drat, I'd honestly never heard of Proto before. Hopped on ebay and I'm bidding on a #6014, and I'm going to keep looking and waiting for a deal on a beam/dial fancy Snap-On or Proto to pop up.


Thanks guys.

whiskas
May 30, 2005


So with an impact wrench, if it's rated to 230ft/lbs does it immediately torque the bolt to 230ft/lbs on the first hit, or how long would I have to hold the trigger down to torque it to the capacity of the impact wrench?

aventari
Mar 20, 2001

I SWIFTLY PENETRATED YOUR MOMS MEAT TACO WHILE AGGRESSIVELY FONDLING THE UNDERSIDE OF YOUR DADS HAIRY BALLSACK, THEN RIPPED HIS SAUSAGE OFF AND RAMMED IT INTO YOUR MOMS TAILPIPE. I JIZZED FURIOUSLY, DEEP IN YOUR MOMS MEATY BURGER WHILE THRUSTING A ANSA MUFFLER UP MY GREASY TAILHOLE

Delivery McGee posted:

I do own a torque wrench -- one of those cheap clicky ones, probably from Harbor Freight. I've checked a couple of things after estimating the torque by hand, and they were decently close. If it's something important like head bolts, I use the torque wrench, but most everything else I just tighten until it feels right.

This is how I do everything on my cars as well. It wouldn't work however without quite a few years of loving things up first.

Octavio Barnaby Sr.
Feb 23, 2004

Where you're going, there are no jokes.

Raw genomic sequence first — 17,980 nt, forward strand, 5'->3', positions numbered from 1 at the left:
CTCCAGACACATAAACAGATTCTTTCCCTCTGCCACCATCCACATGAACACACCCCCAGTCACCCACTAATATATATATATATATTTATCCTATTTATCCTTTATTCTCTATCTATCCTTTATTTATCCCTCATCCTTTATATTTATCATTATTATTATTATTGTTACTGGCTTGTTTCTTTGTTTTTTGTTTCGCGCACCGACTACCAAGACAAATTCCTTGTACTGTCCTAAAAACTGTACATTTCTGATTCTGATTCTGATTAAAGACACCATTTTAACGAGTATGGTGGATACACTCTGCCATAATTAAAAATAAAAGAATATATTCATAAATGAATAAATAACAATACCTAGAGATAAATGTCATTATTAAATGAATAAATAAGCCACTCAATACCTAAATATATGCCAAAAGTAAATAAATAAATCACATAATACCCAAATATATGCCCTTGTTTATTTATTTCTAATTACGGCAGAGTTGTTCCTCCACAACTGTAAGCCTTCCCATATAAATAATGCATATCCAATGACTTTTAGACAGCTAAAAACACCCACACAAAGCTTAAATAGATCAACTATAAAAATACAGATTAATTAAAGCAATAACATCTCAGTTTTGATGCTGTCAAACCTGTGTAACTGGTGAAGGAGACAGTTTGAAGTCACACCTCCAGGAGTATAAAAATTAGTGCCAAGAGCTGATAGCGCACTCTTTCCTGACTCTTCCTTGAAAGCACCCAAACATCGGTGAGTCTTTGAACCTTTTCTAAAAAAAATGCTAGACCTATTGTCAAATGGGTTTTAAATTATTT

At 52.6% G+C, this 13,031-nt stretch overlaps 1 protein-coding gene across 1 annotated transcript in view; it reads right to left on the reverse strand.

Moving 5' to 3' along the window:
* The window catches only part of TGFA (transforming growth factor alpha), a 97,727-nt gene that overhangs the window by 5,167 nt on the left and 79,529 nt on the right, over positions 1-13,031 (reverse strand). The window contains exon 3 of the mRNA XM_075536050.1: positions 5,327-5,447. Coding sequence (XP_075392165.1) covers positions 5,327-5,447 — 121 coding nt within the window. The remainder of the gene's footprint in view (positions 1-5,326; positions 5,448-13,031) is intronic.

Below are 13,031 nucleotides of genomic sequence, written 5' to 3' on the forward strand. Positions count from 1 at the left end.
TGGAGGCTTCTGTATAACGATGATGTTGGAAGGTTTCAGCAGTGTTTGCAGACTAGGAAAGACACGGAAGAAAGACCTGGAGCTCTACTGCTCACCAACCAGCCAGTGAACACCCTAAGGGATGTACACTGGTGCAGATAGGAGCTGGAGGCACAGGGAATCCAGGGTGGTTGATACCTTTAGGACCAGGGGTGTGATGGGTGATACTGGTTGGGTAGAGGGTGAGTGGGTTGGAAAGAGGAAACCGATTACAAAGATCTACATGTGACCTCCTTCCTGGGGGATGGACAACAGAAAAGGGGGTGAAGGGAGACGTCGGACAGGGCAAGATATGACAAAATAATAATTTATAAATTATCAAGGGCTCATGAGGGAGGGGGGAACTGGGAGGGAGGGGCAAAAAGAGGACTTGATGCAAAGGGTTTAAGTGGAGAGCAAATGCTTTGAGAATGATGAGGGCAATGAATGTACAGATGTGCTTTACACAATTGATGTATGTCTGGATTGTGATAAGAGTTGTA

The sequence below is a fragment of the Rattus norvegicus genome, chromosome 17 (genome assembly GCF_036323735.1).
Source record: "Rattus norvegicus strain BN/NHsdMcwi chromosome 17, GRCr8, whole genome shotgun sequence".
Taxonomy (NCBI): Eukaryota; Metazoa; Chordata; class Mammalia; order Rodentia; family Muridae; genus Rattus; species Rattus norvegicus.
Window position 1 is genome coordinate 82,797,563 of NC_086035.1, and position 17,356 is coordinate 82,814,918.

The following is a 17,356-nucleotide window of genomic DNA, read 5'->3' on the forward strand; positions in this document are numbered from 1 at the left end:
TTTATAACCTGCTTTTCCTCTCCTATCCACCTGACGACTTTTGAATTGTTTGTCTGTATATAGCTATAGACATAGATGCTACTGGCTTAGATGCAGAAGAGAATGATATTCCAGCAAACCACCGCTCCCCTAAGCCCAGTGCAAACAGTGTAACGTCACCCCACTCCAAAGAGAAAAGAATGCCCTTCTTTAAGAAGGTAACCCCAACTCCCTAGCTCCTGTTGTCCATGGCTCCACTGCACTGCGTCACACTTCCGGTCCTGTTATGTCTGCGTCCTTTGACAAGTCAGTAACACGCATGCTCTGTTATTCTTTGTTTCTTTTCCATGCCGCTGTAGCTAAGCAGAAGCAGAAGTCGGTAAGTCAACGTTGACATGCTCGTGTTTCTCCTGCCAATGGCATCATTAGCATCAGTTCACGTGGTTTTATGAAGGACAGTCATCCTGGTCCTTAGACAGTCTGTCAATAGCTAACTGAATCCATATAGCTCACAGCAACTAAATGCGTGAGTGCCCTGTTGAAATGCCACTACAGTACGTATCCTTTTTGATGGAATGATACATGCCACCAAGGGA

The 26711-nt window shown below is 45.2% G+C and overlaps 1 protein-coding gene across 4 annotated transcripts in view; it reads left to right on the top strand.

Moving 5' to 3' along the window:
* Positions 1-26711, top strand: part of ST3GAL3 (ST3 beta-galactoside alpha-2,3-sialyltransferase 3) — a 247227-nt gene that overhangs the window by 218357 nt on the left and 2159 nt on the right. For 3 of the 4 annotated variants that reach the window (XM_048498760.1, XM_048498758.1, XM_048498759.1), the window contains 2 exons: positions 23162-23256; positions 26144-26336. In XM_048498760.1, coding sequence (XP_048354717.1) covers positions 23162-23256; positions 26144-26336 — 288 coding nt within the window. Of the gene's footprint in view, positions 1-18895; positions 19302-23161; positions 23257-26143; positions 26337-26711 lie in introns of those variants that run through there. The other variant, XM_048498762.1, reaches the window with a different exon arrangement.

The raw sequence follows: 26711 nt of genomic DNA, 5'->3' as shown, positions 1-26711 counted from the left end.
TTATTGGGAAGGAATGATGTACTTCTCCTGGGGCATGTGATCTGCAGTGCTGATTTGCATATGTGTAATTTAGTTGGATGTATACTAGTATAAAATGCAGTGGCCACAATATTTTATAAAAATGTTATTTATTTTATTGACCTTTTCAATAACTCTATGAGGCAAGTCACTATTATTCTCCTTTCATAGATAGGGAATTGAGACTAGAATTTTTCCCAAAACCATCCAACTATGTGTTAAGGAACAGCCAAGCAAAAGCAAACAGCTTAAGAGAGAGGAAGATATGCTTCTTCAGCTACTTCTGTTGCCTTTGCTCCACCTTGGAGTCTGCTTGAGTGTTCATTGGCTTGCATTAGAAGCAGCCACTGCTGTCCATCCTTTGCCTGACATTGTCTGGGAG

Same here. You just learn after long enough, or maybe it's that you eventually realize that a bolted joint that is loaded in compression doesn't really want to come apart so you don't have to ape down on it with a cheater bar to keep an intake manifold from flying off.
You also get really good at removing broken bolts for the first year or so.

Hypnolobster
Apr 12, 2007

What this sausage party needs is a big dollop of ketchup! Too bad I didn't make any.


whiskas posted:

So with an impact wrench, if it's rated to 230ft/lbs does it immediately torque the bolt to 230ft/lbs on the first hit, or how long would I have to hold the trigger down to torque it to the capacity of the impact wrench?


You don't want to think in these terms. Think of the impact as a great way to take off stubborn bolts, and throw on big bolts like lugs. Don't trust it in any "3 seconds = 121ft/lbs" kind of terms.

EvilDonald
Aug 30, 2002